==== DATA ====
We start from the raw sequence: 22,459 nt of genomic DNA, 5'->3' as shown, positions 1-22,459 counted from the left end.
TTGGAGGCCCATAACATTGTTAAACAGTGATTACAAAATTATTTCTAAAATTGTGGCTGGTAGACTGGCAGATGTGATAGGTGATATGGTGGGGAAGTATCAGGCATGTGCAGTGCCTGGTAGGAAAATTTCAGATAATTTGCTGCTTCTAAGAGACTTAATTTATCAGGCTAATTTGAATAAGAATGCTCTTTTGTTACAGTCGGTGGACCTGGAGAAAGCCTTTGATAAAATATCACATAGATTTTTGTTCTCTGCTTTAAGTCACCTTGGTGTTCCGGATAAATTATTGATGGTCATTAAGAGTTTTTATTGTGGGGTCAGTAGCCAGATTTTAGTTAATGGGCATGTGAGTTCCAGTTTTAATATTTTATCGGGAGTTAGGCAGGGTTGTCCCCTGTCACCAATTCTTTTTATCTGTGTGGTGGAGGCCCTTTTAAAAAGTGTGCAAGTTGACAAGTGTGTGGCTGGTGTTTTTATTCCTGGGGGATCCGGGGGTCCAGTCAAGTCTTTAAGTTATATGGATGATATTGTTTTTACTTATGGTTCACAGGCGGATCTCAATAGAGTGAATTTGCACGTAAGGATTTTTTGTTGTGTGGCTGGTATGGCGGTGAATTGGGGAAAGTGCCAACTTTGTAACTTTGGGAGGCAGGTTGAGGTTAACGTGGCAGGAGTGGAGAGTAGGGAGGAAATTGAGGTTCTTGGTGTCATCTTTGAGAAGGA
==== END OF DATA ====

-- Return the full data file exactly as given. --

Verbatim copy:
We start from the raw sequence: 22,459 nt of genomic DNA, 5'->3' as shown, positions 1-22,459 counted from the left end.
TTGGAGGCCCATAACATTGTTAAACAGTGATTACAAAATTATTTCTAAAATTGTGGCTGGTAGACTGGCAGATGTGATAGGTGATATGGTGGGGAAGTATCAGGCATGTGCAGTGCCTGGTAGGAAAATTTCAGATAATTTGCTGCTTCTAAGAGACTTAATTTATCAGGCTAATTTGAATAAGAATGCTCTTTTGTTACAGTCGGTGGACCTGGAGAAAGCCTTTGATAAAATATCACATAGATTTTTGTTCTCTGCTTTAAGTCACCTTGGTGTTCCGGATAAATTATTGATGGTCATTAAGAGTTTTTATTGTGGGGTCAGTAGCCAGATTTTAGTTAATGGGCATGTGAGTTCCAGTTTTAATATTTTATCGGGAGTTAGGCAGGGTTGTCCCCTGTCACCAATTCTTTTTATCTGTGTGGTGGAGGCCCTTTTAAAAAGTGTGCAAGTTGACAAGTGTGTGGCTGGTGTTTTTATTCCTGGGGGATCCGGGGGTCCAGTCAAGTCTTTAAGTTATATGGATGATATTGTTTTTACTTATGGTTCACAGGCGGATCTCAATAGAGTGAATTTGCACGTAAGGATTTTTTGTTGTGTGGCTGGTATGGCGGTGAATTGGGGAAAGTGCCAACTTTGTAACTTTGGGAGGCAGGTTGAGGTTAACGTGGCAGGAGTGGAGAGTAGGGAGGAAATTGAGGTTCTTGGTGTCATCTTTGAGAAGGA